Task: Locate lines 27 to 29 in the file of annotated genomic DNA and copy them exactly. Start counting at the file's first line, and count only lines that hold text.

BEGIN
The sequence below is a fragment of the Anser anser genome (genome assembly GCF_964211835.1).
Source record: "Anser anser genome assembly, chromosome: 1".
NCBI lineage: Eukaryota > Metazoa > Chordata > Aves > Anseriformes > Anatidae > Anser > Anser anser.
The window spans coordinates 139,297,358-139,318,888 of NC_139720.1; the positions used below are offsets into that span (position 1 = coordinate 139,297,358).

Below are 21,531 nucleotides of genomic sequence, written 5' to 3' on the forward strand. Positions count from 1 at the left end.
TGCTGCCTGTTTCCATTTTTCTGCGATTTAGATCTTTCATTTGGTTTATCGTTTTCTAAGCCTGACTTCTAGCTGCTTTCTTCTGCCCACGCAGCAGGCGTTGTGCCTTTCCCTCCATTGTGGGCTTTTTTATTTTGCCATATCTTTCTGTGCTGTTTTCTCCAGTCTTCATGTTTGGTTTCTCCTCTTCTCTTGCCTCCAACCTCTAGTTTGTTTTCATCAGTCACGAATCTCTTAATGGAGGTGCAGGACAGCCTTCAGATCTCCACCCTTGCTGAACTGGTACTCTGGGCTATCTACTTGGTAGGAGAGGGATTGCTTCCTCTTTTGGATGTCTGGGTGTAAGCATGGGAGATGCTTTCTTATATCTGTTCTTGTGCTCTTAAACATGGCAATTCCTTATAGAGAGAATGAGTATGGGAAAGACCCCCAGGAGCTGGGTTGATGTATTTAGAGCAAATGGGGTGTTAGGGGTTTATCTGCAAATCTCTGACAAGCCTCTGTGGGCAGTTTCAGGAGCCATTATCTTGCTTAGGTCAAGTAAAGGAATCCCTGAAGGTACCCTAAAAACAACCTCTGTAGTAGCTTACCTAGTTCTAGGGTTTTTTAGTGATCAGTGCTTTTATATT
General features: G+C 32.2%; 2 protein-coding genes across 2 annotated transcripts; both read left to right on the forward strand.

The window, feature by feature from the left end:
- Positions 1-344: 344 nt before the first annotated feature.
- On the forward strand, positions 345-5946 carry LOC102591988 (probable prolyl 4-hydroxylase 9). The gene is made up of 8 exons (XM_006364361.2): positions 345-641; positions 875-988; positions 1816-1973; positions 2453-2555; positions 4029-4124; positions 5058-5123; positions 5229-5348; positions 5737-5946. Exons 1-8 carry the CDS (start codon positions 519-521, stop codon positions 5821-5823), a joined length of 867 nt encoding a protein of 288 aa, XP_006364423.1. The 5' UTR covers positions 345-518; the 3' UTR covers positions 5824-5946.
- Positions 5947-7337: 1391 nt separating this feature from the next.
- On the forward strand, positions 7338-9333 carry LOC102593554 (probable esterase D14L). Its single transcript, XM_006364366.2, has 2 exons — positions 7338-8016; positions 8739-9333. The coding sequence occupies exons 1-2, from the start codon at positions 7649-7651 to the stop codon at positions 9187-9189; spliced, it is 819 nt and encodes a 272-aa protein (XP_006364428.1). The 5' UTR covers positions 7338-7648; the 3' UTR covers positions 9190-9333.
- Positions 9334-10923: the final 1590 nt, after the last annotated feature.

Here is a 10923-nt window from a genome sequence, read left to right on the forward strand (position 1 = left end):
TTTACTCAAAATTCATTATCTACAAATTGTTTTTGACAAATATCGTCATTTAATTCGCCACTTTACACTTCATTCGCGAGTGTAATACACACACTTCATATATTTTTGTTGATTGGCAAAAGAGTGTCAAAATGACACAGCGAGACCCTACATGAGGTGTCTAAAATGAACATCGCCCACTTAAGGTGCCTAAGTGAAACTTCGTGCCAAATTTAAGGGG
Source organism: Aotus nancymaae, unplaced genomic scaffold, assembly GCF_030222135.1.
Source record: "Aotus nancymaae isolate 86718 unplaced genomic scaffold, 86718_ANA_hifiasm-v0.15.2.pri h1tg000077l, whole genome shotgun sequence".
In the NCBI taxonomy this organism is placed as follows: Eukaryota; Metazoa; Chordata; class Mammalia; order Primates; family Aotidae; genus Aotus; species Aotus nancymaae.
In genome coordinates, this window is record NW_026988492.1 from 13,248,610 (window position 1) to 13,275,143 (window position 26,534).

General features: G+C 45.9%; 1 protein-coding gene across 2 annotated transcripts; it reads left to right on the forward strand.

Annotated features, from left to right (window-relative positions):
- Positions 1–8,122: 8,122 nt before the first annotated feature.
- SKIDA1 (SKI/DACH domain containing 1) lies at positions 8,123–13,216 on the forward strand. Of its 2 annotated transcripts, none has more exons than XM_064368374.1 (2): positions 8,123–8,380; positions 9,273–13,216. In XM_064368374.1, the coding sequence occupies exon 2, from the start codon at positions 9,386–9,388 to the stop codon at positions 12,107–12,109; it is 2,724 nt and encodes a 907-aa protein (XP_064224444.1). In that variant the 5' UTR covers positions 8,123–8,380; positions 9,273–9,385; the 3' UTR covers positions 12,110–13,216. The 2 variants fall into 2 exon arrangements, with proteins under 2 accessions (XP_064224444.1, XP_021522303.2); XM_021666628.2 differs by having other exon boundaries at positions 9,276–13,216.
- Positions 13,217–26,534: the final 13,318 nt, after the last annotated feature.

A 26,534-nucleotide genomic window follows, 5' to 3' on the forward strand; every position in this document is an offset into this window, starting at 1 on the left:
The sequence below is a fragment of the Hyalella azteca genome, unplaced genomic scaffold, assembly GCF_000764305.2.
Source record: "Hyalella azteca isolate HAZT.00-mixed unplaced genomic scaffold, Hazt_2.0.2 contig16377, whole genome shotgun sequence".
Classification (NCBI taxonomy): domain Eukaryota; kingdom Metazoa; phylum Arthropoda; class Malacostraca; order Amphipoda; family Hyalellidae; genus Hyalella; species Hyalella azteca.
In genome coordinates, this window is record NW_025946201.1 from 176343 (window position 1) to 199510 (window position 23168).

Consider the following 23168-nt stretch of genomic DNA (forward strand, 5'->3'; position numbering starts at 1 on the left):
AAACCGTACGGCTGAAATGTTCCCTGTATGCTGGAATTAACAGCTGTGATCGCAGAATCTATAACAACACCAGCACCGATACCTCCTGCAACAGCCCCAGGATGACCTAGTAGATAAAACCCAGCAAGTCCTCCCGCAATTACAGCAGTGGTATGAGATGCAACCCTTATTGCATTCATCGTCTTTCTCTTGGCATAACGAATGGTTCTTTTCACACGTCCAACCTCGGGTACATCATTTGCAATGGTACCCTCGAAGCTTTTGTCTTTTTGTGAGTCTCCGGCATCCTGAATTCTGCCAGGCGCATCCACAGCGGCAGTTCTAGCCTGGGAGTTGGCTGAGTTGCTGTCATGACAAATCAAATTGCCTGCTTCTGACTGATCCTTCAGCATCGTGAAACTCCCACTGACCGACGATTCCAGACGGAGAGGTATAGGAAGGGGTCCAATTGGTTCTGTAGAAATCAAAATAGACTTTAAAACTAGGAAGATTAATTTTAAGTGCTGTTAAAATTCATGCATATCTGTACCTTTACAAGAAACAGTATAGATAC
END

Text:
Source record: "Hyalella azteca isolate HAZT.00-mixed unplaced genomic scaffold, Hazt_2.0.2 contig16377, whole genome shotgun sequence".
Classification (NCBI taxonomy): domain Eukaryota; kingdom Metazoa; phylum Arthropoda; class Malacostraca; order Amphipoda; family Hyalellidae; genus Hyalella; species Hyalella azteca.
In genome coordinates, this window is record NW_025946201.1 from 176343 (window position 1) to 199510 (window position 23168).